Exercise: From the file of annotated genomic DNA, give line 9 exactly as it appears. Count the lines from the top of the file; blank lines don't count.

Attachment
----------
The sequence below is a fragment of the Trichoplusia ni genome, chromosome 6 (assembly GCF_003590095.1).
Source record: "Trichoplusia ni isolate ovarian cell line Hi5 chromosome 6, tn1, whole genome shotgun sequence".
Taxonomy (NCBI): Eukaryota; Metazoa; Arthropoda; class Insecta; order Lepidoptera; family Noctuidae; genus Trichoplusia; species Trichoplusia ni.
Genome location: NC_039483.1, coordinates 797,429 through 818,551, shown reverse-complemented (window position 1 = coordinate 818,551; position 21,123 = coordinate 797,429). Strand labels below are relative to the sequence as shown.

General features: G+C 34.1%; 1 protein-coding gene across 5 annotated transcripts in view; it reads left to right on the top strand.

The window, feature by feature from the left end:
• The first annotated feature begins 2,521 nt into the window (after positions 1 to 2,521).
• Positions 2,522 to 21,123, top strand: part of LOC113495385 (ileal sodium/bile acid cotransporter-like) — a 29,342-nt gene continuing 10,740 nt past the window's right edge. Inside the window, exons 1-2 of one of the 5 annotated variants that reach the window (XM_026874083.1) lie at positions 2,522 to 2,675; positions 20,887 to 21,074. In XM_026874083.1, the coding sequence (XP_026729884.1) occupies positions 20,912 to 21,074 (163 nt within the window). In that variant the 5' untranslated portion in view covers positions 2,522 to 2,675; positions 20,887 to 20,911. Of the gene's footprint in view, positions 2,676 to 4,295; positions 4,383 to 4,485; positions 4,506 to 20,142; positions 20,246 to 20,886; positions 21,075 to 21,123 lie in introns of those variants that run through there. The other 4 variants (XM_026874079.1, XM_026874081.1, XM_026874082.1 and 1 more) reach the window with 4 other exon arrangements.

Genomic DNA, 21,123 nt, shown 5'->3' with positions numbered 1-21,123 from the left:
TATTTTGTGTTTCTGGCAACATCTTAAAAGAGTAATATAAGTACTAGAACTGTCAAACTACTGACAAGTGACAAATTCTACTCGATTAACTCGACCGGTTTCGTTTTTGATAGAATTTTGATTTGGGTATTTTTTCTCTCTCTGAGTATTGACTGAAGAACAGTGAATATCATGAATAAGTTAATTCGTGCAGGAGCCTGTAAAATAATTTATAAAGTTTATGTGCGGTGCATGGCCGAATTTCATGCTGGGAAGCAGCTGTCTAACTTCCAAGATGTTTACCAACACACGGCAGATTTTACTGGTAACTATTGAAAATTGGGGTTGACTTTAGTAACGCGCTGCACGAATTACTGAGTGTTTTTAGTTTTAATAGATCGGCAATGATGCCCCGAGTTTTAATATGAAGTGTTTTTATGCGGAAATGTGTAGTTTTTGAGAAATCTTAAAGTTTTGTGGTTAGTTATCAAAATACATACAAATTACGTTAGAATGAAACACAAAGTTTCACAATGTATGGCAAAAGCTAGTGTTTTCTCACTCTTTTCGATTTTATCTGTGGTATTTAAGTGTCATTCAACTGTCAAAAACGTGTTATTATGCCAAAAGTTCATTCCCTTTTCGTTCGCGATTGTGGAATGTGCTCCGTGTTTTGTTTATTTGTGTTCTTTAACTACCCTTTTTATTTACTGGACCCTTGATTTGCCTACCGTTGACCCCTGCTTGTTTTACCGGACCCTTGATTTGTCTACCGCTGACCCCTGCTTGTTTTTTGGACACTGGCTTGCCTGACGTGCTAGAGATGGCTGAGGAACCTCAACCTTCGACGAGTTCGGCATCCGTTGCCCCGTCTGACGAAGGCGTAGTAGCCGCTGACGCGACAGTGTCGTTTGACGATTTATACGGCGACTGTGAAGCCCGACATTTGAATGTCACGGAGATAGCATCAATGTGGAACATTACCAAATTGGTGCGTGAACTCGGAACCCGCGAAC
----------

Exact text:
Genomic DNA, 21,123 nt, shown 5'->3' with positions numbered 1-21,123 from the left: